The defense had given up five red-zone drives, and yet: “We bend, don’t break,” Smith said after the Ravens held Jacksonville to zero points inside their 20-yard line. “We just try to impose our will on people week in and week out. Obviously, those guys … I heard their little motto this week was, ‘Be the bully,’ or something like that. I overheard that, saying that they wanted to be a bully. That was their thing this week. Hey, I guess the bully gets hit in the mouth sometimes. How do they respond? It was a great team win.”

The Ravens had solidified themselves as the favorites to claim home-field advantage in the AFC, and yet: “It’s the beginning of what we want to do — not the end goal, obviously,” safety Kyle Hamilton said. “We just [need] to keep on building, and I don’t think we’re even close to how good we can be. So, everybody is stepping up. [There are] injuries, people going down — it’s a team effort.”

The Ravens are here, on the precipice of next week’s battle royale in Santa Clara, because they can win fighting just about any style. A week ago, Jackson lit up the Los Angeles Rams for 316 passing yards and three touchdowns. On Sunday, the Ravens rushed for 251 yards (6 per carry) against one of the NFL’s stingiest fronts. The Ravens’ pass defense is one of the league’s best. Their run defense again tightened the screws after a shaky start. Their special teams just won them a game in overtime.

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From here, it only gets harder. From here, it only gets more rewarding. The Ravens have battled through injuries and inclement weather, through bad bounces and worse collapses, and their prize is an 11-3 record and a daunting holiday slate. First up, the 11-3 49ers, who ranked No. 1 in the NFL in overall efficiency, according to FTN, even before Brock Purdy and Co. pummeled the Arizona Cardinals 45-29. After that, on New Year’s Eve, a home game against the 10-4 Miami Dolphins, the Ravens’ closest competition in the AFC, who just blanked the New York Jets 30-0, without wide receiver Tyreek Hill.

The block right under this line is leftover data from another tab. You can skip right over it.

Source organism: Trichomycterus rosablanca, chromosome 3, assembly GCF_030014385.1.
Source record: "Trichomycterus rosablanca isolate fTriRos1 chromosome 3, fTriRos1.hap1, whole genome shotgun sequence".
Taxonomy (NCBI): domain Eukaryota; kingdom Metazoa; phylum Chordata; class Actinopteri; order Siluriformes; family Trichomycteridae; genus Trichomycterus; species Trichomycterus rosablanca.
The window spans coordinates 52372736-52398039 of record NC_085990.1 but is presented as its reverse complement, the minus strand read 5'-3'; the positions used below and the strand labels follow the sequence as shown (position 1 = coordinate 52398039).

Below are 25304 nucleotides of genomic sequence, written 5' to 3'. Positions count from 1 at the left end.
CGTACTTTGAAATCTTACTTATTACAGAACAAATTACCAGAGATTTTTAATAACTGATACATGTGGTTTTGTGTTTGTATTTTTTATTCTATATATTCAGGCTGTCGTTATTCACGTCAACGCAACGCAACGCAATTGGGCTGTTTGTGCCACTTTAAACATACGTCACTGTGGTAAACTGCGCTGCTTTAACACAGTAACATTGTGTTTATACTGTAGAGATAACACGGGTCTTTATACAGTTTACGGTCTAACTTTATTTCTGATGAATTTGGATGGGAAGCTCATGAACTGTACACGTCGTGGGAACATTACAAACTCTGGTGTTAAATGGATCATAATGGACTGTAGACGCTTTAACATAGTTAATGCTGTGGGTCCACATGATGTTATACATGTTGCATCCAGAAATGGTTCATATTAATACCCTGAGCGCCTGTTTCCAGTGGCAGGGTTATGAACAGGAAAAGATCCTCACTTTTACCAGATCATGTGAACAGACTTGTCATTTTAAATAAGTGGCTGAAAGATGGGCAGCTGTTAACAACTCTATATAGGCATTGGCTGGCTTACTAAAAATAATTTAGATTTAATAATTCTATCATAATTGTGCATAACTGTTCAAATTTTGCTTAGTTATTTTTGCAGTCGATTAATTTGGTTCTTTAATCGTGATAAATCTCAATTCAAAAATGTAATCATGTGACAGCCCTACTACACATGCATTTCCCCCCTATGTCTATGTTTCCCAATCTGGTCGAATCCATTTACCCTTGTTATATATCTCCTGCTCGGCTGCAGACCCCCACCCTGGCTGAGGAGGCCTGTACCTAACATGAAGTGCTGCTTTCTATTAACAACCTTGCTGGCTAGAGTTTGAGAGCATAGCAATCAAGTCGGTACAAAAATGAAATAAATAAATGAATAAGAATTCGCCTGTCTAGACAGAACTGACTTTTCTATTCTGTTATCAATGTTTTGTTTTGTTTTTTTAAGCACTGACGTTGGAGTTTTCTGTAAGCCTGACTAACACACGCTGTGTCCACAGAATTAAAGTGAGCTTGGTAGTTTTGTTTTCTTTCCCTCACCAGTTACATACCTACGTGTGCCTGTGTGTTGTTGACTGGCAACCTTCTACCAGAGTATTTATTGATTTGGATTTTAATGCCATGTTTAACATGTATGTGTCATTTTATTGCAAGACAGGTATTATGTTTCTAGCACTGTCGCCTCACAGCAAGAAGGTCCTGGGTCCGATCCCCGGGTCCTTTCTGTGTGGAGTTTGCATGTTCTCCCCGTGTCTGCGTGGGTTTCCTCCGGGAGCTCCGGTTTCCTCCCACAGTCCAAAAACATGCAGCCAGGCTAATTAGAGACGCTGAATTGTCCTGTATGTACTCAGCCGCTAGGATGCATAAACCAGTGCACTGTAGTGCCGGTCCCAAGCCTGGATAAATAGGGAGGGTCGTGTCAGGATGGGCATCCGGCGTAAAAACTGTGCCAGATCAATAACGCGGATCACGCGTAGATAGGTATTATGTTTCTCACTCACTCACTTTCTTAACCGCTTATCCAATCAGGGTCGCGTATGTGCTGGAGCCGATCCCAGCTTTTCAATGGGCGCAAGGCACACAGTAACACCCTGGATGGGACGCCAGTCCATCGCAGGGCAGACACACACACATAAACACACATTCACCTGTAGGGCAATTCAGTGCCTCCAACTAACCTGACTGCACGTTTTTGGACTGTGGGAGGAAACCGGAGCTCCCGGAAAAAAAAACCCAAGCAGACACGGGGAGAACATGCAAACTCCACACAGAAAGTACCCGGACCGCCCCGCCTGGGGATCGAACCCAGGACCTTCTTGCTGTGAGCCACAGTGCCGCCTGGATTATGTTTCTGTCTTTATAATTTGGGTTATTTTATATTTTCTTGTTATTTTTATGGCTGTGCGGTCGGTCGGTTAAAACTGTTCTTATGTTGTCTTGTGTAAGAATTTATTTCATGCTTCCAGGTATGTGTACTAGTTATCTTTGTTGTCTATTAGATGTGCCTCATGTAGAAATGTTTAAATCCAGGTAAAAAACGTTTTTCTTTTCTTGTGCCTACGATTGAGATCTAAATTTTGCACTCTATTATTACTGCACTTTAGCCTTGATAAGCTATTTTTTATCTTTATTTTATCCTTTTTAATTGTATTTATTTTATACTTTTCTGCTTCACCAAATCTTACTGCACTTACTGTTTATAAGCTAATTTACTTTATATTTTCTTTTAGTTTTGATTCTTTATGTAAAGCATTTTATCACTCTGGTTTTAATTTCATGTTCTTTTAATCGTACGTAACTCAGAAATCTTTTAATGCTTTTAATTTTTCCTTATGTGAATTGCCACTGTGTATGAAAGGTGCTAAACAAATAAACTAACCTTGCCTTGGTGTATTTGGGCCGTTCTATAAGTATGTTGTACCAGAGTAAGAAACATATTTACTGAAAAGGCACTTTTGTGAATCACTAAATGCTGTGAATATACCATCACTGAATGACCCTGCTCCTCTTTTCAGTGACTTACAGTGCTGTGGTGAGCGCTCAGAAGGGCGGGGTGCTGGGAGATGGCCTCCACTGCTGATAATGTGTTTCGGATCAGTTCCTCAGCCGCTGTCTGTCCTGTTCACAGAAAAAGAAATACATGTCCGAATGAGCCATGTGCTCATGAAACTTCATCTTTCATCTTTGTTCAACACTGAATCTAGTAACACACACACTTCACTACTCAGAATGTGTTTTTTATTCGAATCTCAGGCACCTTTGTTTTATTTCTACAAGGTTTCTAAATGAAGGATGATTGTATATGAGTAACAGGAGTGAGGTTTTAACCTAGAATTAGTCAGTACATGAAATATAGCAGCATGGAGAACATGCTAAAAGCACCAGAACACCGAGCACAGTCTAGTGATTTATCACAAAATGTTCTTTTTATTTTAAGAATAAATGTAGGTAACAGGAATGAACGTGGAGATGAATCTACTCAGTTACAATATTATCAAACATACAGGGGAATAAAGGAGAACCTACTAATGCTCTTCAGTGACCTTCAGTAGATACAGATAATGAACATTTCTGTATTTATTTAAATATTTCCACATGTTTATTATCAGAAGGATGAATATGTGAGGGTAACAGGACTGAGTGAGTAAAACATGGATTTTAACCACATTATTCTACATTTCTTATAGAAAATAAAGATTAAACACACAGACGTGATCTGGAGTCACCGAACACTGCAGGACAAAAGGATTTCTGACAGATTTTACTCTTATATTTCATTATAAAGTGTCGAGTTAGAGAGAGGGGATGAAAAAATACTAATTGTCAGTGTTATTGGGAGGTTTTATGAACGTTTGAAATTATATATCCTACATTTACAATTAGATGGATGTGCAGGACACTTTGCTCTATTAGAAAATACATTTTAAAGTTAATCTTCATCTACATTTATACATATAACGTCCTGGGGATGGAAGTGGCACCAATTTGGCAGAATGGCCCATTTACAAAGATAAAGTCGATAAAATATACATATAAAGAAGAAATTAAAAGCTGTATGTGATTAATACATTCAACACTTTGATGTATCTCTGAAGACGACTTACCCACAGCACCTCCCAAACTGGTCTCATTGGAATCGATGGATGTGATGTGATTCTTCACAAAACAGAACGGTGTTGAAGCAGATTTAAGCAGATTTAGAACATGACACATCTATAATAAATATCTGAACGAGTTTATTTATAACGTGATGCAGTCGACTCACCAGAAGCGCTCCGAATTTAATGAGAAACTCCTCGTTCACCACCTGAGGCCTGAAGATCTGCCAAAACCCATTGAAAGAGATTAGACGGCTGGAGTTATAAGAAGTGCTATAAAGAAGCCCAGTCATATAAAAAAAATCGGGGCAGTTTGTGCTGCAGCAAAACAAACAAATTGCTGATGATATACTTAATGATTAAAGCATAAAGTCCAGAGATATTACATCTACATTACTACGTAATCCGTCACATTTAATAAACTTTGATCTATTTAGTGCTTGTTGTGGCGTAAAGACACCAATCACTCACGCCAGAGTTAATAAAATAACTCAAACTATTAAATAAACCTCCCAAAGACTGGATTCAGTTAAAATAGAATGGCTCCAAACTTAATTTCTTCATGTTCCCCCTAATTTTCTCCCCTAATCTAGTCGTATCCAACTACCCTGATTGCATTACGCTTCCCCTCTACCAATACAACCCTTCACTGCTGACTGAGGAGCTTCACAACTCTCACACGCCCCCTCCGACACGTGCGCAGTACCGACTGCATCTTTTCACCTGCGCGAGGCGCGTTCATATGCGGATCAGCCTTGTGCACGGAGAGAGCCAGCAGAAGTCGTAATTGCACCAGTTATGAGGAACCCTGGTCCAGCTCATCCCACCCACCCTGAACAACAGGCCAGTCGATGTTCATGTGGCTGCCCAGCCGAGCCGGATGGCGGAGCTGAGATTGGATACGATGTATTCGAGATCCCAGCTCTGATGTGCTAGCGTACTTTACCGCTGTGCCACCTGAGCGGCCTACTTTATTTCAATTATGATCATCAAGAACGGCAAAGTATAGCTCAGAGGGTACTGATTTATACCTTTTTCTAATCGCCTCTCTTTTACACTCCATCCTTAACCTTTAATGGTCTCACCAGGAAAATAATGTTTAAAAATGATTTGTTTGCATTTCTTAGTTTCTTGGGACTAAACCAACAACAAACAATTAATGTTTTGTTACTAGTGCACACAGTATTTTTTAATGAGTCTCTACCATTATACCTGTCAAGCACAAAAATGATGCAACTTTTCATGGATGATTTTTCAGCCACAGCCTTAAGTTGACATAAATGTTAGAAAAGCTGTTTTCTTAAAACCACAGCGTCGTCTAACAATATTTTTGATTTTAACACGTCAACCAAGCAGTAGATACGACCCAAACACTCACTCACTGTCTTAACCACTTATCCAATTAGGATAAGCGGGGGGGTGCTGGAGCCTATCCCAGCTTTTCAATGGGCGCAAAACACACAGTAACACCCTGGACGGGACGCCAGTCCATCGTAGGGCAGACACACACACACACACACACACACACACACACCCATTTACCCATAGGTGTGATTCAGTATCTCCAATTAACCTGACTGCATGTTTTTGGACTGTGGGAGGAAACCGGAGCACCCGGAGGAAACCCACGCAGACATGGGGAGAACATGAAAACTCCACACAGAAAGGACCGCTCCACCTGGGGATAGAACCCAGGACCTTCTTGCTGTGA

The Ravens will be short-handed down the stretch — they lost rising-star running back Keaton Mitchell to what’s feared to be a season-ending knee injury, and tight end Mark Andrews’s return timetable is still up in the air — but then, they were short-handed Sunday, too. Didn’t matter.

The Ravens' Daryl Worley makes the signal after one of two missed field goals by the Jaguars' Brandon McManus. (Courtney Culbreath/Getty Images)

“I believe we’re just getting started, but that was a tough team,” Jackson said. “That was a great team that we just played. We can’t downplay what was going on out there on that field even though … it was a double-digit score. But that was a tough team. Things just don’t happen like that in the league, so you have to be prepared each and every drive, each and every play.”

The Ravens would savor this one, and then they would move on to the next one. That is how it’s been after 11 wins. That’s how it’s been after three losses. That is how it’ll be after a 12th win. That is how it’ll be after a fourth loss.

The focus, Smith said, never changes, not even as the Ravens-49ers hype swells into a tidal wave headed for the Under Armour Performance Center: Go 1-0 every week. Outside Baltimore, it’s the Game of the Year. To the Ravens, it’s just the next game on the schedule.

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Jonas Shaffer is a Ravens beat writer for The Baltimore Banner. He previously covered the Ravens for The Baltimore Sun. Shaffer graduated from the University of Maryland and grew up in Silver Spring.